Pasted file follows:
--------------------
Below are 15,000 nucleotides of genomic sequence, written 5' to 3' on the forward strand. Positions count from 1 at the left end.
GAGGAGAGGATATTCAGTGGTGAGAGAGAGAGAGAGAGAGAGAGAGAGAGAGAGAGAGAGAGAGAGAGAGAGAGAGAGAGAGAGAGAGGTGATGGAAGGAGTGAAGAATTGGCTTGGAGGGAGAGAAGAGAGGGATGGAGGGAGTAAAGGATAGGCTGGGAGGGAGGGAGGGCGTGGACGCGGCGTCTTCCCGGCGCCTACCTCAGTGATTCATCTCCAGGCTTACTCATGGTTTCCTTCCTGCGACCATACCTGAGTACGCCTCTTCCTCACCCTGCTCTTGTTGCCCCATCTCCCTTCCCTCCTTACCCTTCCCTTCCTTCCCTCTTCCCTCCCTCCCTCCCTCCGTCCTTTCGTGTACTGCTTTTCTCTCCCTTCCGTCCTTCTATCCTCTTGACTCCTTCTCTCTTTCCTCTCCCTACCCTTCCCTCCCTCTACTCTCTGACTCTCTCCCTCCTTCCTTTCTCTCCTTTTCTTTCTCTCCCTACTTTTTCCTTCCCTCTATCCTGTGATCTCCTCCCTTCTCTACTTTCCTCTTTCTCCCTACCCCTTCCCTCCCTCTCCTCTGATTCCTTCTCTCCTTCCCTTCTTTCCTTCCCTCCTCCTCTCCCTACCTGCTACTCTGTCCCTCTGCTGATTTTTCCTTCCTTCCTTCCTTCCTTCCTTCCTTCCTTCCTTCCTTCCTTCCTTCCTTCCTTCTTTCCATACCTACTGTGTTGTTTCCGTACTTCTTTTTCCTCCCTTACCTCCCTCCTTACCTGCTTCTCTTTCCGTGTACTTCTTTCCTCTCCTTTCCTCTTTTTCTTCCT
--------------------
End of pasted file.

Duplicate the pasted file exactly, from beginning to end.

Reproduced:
Below are 15,000 nucleotides of genomic sequence, written 5' to 3' on the forward strand. Positions count from 1 at the left end.
GAGGAGAGGATATTCAGTGGTGAGAGAGAGAGAGAGAGAGAGAGAGAGAGAGAGAGAGAGAGAGAGAGAGAGAGAGAGAGAGAGAGAGGTGATGGAAGGAGTGAAGAATTGGCTTGGAGGGAGAGAAGAGAGGGATGGAGGGAGTAAAGGATAGGCTGGGAGGGAGGGAGGGCGTGGACGCGGCGTCTTCCCGGCGCCTACCTCAGTGATTCATCTCCAGGCTTACTCATGGTTTCCTTCCTGCGACCATACCTGAGTACGCCTCTTCCTCACCCTGCTCTTGTTGCCCCATCTCCCTTCCCTCCTTACCCTTCCCTTCCTTCCCTCTTCCCTCCCTCCCTCCCTCCGTCCTTTCGTGTACTGCTTTTCTCTCCCTTCCGTCCTTCTATCCTCTTGACTCCTTCTCTCTTTCCTCTCCCTACCCTTCCCTCCCTCTACTCTCTGACTCTCTCCCTCCTTCCTTTCTCTCCTTTTCTTTCTCTCCCTACTTTTTCCTTCCCTCTATCCTGTGATCTCCTCCCTTCTCTACTTTCCTCTTTCTCCCTACCCCTTCCCTCCCTCTCCTCTGATTCCTTCTCTCCTTCCCTTCTTTCCTTCCCTCCTCCTCTCCCTACCTGCTACTCTGTCCCTCTGCTGATTTTTCCTTCCTTCCTTCCTTCCTTCCTTCCTTCCTTCCTTCCTTCCTTCCTTCCTTCCTTCTTTCCATACCTACTGTGTTGTTTCCGTACTTCTTTTTCCTCCCTTACCTCCCTCCTTACCTGCTTCTCTTTCCGTGTACTTCTTTCCTCTCCTTTCCTCTTTTTCTTCCT